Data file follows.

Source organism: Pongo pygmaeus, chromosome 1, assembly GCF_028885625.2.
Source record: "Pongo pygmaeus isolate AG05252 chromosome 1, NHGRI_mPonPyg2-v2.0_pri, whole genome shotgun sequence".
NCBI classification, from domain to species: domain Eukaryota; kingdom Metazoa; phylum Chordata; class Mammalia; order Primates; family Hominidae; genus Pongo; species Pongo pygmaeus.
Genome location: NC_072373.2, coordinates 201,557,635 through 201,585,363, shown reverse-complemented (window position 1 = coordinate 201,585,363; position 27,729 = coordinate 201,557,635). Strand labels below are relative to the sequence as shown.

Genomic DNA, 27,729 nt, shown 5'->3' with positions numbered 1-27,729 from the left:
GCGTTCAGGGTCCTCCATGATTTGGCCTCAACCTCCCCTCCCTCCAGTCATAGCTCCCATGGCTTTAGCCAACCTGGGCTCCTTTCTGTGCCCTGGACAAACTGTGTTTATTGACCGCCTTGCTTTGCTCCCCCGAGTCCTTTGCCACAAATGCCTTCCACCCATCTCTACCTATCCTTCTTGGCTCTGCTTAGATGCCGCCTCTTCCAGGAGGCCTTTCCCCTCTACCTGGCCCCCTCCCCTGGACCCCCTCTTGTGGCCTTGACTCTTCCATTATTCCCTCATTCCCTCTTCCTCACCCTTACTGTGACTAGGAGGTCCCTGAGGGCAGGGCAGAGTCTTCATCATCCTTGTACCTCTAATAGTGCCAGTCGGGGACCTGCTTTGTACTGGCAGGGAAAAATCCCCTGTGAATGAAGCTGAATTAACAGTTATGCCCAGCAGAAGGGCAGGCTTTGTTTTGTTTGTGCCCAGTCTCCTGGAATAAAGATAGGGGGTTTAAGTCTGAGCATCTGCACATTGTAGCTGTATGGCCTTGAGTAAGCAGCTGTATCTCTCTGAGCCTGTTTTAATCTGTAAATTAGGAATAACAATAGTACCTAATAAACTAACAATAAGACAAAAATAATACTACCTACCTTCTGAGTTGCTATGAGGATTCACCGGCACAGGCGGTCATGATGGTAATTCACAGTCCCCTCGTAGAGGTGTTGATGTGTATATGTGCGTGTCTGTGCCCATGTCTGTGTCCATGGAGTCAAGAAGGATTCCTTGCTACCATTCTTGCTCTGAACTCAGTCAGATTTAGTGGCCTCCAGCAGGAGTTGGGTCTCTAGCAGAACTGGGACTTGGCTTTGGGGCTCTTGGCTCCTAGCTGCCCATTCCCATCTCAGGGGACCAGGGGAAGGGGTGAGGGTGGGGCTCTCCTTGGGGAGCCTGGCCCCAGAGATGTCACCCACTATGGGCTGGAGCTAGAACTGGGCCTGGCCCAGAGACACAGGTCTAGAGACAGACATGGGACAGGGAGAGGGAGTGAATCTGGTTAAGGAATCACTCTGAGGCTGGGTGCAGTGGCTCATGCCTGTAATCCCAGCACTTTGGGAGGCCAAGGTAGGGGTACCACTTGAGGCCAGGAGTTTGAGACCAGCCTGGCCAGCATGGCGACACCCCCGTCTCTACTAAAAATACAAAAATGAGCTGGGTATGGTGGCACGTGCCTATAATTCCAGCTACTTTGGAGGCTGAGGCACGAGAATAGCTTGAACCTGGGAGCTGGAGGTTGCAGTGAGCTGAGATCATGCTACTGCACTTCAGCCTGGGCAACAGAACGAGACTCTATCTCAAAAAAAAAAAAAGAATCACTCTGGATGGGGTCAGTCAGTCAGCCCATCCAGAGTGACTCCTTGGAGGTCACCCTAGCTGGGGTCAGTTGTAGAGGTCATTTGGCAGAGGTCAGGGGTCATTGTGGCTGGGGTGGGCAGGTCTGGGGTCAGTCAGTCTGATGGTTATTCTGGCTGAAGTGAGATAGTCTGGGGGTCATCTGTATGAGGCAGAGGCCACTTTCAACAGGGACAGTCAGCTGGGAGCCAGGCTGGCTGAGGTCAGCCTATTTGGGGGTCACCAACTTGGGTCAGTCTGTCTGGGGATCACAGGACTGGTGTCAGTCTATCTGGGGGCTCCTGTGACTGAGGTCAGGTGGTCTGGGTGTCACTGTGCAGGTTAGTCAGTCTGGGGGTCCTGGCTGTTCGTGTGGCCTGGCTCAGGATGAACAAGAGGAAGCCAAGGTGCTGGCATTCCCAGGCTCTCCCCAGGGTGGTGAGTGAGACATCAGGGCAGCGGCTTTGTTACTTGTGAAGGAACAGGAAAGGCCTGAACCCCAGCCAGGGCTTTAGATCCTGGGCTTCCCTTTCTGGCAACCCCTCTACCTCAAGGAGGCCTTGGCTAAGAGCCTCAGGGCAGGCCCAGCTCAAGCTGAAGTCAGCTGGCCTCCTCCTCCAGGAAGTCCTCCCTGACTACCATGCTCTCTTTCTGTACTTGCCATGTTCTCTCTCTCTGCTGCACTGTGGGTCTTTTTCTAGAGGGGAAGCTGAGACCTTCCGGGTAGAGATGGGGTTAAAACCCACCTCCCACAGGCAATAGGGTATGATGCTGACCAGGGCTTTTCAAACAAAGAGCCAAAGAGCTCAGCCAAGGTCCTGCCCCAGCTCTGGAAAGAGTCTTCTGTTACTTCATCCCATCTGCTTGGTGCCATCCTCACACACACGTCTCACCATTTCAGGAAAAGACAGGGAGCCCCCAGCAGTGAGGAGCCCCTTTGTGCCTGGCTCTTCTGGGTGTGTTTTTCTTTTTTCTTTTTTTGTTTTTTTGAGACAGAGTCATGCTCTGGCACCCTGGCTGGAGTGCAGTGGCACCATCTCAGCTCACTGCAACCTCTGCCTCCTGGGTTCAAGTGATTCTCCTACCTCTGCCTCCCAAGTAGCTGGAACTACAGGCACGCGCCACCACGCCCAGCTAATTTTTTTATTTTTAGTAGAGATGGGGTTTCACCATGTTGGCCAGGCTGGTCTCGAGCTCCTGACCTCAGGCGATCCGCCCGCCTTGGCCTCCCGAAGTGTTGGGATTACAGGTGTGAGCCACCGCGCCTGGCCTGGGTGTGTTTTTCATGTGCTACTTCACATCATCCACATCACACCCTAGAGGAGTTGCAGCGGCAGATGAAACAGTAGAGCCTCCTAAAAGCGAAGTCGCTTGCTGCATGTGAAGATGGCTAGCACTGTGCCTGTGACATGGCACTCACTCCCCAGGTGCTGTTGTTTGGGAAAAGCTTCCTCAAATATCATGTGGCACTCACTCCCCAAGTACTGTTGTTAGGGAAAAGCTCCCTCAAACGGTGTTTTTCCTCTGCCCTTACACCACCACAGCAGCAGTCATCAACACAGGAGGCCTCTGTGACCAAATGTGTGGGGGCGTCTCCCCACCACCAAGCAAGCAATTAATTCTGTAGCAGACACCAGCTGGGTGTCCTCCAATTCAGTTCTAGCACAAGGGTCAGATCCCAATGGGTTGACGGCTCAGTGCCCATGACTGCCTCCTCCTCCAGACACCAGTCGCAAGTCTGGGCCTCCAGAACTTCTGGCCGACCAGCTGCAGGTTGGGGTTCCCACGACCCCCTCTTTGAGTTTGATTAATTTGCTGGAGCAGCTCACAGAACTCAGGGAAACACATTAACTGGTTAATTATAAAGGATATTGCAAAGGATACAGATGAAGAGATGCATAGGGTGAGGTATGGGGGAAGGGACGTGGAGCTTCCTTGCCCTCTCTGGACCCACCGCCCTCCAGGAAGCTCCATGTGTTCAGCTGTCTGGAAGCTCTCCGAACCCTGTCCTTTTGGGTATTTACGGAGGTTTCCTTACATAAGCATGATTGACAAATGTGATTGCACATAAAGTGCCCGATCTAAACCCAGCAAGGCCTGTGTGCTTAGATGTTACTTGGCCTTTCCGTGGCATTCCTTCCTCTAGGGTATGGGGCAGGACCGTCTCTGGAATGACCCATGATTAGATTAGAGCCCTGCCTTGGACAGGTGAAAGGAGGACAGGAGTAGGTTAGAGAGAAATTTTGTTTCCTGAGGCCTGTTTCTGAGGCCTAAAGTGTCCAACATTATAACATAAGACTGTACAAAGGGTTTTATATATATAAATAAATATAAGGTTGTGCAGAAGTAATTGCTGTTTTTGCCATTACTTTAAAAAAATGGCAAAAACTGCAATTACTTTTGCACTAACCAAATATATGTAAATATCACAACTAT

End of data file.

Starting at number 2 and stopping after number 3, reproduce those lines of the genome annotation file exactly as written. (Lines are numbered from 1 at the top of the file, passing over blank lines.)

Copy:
Source record: "Pongo pygmaeus isolate AG05252 chromosome 1, NHGRI_mPonPyg2-v2.0_pri, whole genome shotgun sequence".
NCBI classification, from domain to species: domain Eukaryota; kingdom Metazoa; phylum Chordata; class Mammalia; order Primates; family Hominidae; genus Pongo; species Pongo pygmaeus.